“The firms made these investments seeking to double or triple their money in the space of a few years,” said Jim Baker, director of the Private Equity Stakeholder Project, an organization that has been critical of the private-equity industry. “That doesn’t lead to affordable housing.”

He said residents of these ­mobile-home communities are reporting substantial rent increases, aggressive fees for small infractions and escalating evictions.

Critics of large investors’ role in mobile-home parks point to the remarks of Frank Rolfe, an investor who has owned thousands of mobile-home lots. Referring to the steady stream of revenue, he said that a mobile-home park “is like a Waffle House where the customers are chained to their booths.”

In fact, the money that investors can see from mobile-home parks is remarkably steady — and growing fast. Between 2004 and 2018, operating income from such parks rose 87 percent, according to Green Street Advisors, a global real estate research firm. The income never declined, even during the recession, the research firm said.

In the case of Yes Communities, government help supports the investors’ returns.

In August 2016, Fannie Mae, the government sponsored lender, said it was helping finance Yes Communities. It has helped, through two banks, to provide about $1.3 billion for Yes Communities. Those loans enable Yes Communities to buy up mobile-home parks.

The Yes Communities loan “will preserve affordable housing in communities across the nation,” Fannie Mae said in a news release at the time.

“Providing investors with attractive returns helps YES to invest into new communities and markets and meet the affordable housing needs of both existing and new residents,” Jasinski said.

The terms of the loan to Yes Communities, however, do not limit the rent hikes that face residents. A Fannie Mae spokesman said rent limits are not in their purview.

“We believe the federal government should be preserving affordable housing, but as far as we can tell, that’s not the case with these loans” said Elisabeth Voigt, co-director of MHAction, an organization of mobile-home residents. “If it were, there would be requirements to keep the rents affordable. These loans should be helping residents buy and run their own communities, not private-equity groups that earn huge profits.”

'It's really gone downhill'

Stockbridge Capital, which is based in San Francisco and specializes in real estate investments, invested in the mobile-home park operator in 2008. In August 2016, it sold 71 percent of Yes Communities to a fund whose investors include the government of Singapore and a pension fund for public school employees in Pennsylvania. Stockbridge continues to manage the mobile-home park operator.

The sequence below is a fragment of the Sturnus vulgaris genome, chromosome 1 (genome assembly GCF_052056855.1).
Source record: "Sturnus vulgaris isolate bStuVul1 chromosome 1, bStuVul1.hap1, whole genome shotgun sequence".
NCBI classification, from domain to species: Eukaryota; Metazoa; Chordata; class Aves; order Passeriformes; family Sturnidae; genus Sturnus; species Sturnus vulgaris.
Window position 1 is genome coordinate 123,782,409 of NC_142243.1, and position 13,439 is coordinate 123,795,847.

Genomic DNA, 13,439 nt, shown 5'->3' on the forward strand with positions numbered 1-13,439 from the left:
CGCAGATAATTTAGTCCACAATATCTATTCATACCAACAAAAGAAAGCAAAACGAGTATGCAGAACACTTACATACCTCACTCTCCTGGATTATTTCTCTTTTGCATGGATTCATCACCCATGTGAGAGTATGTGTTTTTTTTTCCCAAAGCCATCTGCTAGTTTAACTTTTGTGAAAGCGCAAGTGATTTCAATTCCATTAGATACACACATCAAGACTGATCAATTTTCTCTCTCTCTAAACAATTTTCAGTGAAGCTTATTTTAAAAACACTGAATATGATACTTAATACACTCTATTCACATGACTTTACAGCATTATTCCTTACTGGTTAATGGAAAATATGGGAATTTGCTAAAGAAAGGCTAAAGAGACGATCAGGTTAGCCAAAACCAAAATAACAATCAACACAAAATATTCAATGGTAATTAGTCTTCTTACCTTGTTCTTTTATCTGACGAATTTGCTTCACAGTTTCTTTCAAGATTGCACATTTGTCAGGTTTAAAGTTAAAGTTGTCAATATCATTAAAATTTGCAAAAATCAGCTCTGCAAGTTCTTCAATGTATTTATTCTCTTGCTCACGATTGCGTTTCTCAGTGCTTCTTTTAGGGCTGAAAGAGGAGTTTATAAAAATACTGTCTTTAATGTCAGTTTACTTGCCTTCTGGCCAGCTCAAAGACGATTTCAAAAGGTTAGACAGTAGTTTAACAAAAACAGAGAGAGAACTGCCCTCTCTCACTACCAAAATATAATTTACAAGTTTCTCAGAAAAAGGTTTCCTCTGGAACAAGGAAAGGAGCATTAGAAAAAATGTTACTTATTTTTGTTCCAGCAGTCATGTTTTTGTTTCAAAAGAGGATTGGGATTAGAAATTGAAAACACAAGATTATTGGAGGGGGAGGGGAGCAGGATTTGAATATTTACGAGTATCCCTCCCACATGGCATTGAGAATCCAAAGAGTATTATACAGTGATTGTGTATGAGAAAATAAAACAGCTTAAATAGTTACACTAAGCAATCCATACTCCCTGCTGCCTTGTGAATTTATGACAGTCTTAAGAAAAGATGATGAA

It is difficult to know how much private-equity firms are making, but the Pennsylvania pension fund does issue some figures. Between September 2016 and December 2017, the value of Stockbridge’s $179 million investment rose more than 30 percent, according to the firm’s public disclosures.

But while Yes Communities is producing ample returns for investors, some residents say the parks have suffered.

“It’s really gone downhill,” said Kris Wilkin, 47, a state corrections officer who bought a 2003 double-wide home in Florence Commons seven years ago.

One year, residents said, the community swimming pool didn’t open for the summer. Residents also pointed to couches and other trash laying in the park.

Boudreaux, a medical assistant for a neurologist, agreed. She and her two daughters moved there in 2011.

Florence Commons, she said, was appealing to her because it welcomes people with imperfect credit. At the sales office, where salespeople encourage customers to buy homes in the park, they tell visitors that they can buy a home even if their credit records include a bankruptcy or home foreclosure. Credit scores need be no higher than 550.

“Yes! It Feels Good to be a Homeowner!” the company brochures say. “Contact our homeownership specialist today!”

Boudreaux had come from a mobile-home park in South Dakota that was family owned. There, she said, “if there was an issue, they’d fix it.” She expected it would be the same at Florence Commons.

“They said they’d work with us,” Boudreaux said.

She bought a double-wide home for $34,000.

But there are aspects of the park she likes. For one thing, it’s conveniently located and there are enough kids in the neighborhood that she’s rarely had to drive them to a play date.

But the company, she says, doesn’t respond to basic requests for maintenance: requests for better drainage, streetlights or potholes. The park managers seem unimpressed, she said, by her complaint that uneven settling of her lot has created a crack in her ceiling where the two sides of her double-wide home are separating.

Meanwhile, the rents are rising.

The loan payments for home, she said, have dropped. But over the past six years, her lot rent has risen from $338 to $437, or almost 30 percent.

“They’re almost like slumlords,” she said. “If you point something out, they’re just like . . . whatever. They just want the rent.”